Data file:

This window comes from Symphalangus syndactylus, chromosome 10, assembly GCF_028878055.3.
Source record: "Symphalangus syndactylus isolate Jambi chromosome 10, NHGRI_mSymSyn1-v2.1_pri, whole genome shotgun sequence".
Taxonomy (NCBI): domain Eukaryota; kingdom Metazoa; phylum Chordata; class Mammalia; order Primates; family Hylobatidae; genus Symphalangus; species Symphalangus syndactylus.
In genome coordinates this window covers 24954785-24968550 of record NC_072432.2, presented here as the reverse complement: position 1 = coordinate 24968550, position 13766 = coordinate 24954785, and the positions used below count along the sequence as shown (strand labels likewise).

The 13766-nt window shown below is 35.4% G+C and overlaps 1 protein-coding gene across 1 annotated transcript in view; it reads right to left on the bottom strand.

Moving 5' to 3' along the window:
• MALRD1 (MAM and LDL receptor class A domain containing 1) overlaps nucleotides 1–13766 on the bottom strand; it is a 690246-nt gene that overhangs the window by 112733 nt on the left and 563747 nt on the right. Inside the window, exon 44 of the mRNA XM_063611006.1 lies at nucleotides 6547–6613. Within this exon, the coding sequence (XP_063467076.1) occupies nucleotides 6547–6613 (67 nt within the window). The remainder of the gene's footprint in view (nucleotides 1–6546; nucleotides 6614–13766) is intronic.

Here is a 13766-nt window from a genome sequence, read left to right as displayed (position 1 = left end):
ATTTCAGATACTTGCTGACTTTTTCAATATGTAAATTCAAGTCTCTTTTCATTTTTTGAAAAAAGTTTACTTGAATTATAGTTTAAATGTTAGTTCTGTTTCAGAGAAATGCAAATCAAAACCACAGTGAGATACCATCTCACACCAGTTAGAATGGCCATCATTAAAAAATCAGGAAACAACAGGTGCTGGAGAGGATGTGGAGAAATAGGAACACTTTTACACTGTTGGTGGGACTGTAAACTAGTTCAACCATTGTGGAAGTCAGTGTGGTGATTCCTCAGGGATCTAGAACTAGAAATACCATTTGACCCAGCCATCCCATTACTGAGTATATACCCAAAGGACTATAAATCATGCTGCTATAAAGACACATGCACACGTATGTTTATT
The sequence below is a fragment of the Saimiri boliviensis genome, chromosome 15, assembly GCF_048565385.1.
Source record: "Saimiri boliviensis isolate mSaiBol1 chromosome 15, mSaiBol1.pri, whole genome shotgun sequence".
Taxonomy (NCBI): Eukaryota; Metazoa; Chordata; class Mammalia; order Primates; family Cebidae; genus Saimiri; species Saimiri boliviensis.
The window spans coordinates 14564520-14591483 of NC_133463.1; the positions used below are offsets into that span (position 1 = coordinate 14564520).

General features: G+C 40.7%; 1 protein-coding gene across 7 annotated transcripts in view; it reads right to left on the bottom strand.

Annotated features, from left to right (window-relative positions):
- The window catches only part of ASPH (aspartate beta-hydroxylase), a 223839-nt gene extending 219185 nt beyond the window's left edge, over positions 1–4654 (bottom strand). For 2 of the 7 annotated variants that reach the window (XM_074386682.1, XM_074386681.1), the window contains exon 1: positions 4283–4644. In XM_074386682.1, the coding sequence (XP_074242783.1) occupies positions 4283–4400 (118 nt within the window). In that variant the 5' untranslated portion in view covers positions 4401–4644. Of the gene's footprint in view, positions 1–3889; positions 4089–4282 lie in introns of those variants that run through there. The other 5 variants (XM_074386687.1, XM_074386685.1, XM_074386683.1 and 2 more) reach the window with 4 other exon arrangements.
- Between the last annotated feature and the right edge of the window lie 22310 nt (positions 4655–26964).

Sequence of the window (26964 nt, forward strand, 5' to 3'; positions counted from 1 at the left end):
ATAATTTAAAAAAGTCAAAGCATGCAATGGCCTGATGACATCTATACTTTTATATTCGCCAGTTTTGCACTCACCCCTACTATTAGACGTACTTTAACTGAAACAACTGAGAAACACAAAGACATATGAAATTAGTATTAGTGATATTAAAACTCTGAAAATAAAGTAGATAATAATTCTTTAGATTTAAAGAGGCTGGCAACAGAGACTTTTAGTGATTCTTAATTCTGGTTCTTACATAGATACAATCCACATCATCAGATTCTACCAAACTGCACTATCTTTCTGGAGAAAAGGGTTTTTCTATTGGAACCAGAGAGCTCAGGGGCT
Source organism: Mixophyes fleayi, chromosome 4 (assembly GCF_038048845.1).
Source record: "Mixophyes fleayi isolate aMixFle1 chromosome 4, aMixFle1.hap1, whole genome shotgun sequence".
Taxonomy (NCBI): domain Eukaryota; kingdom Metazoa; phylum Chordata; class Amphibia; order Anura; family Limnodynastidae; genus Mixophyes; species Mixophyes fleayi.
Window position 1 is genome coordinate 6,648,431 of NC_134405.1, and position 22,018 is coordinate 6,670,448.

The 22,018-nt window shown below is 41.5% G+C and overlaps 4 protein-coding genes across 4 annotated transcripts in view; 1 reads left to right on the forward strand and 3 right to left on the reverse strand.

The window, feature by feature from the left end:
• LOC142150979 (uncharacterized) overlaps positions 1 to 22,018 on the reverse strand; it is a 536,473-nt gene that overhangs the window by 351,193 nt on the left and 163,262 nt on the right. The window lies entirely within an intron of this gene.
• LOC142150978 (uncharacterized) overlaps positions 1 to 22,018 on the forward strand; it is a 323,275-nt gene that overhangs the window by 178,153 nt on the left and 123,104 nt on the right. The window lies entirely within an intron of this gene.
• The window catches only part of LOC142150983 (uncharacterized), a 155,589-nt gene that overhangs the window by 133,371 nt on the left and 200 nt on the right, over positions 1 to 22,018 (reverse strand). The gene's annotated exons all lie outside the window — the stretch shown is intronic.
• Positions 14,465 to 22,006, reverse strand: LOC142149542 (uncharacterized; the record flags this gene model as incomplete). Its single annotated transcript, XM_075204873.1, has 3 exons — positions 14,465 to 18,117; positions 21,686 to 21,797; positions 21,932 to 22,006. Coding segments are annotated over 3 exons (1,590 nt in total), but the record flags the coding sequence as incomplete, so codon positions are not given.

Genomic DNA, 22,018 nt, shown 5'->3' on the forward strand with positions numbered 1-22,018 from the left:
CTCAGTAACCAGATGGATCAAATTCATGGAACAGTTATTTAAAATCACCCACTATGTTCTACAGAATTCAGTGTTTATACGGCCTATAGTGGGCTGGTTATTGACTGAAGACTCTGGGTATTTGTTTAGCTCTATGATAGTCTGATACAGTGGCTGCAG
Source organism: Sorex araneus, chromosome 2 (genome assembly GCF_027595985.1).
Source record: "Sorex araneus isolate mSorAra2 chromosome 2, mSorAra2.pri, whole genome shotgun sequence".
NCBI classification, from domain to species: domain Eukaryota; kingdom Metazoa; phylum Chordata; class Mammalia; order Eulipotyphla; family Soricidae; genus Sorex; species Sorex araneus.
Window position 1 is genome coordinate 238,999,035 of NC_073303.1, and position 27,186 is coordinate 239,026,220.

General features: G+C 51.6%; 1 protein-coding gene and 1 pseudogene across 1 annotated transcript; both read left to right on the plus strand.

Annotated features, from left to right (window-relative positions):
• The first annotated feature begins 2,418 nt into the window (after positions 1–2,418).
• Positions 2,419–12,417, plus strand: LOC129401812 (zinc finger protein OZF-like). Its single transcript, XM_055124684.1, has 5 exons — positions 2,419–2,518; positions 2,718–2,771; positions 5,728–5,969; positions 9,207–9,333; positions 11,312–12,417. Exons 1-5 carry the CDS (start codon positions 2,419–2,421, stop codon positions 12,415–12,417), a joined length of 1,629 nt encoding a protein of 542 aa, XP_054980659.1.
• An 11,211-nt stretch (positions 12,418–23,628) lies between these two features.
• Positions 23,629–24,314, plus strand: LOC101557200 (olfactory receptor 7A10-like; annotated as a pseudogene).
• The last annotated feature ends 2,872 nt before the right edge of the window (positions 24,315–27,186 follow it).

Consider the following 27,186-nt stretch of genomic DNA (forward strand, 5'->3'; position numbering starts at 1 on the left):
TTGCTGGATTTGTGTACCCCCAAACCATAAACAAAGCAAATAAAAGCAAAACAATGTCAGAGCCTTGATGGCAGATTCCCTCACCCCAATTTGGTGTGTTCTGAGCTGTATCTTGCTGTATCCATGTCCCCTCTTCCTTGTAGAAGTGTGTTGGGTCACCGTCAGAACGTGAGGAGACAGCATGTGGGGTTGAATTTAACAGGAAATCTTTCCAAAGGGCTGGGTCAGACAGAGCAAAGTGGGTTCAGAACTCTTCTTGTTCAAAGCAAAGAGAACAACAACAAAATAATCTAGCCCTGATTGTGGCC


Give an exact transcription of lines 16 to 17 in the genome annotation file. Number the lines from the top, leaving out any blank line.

- The window catches only part of ASPH (aspartate beta-hydroxylase), a 223839-nt gene extending 219185 nt beyond the window's left edge, over positions 1–4654 (bottom strand). For 2 of the 7 annotated variants that reach the window (XM_074386682.1, XM_074386681.1), the window contains exon 1: positions 4283–4644. In XM_074386682.1, the coding sequence (XP_074242783.1) occupies positions 4283–4400 (118 nt within the window). In that variant the 5' untranslated portion in view covers positions 4401–4644. Of the gene's footprint in view, positions 1–3889; positions 4089–4282 lie in introns of those variants that run through there. The other 5 variants (XM_074386687.1, XM_074386685.1, XM_074386683.1 and 2 more) reach the window with 4 other exon arrangements.
- Between the last annotated feature and the right edge of the window lie 22310 nt (positions 4655–26964).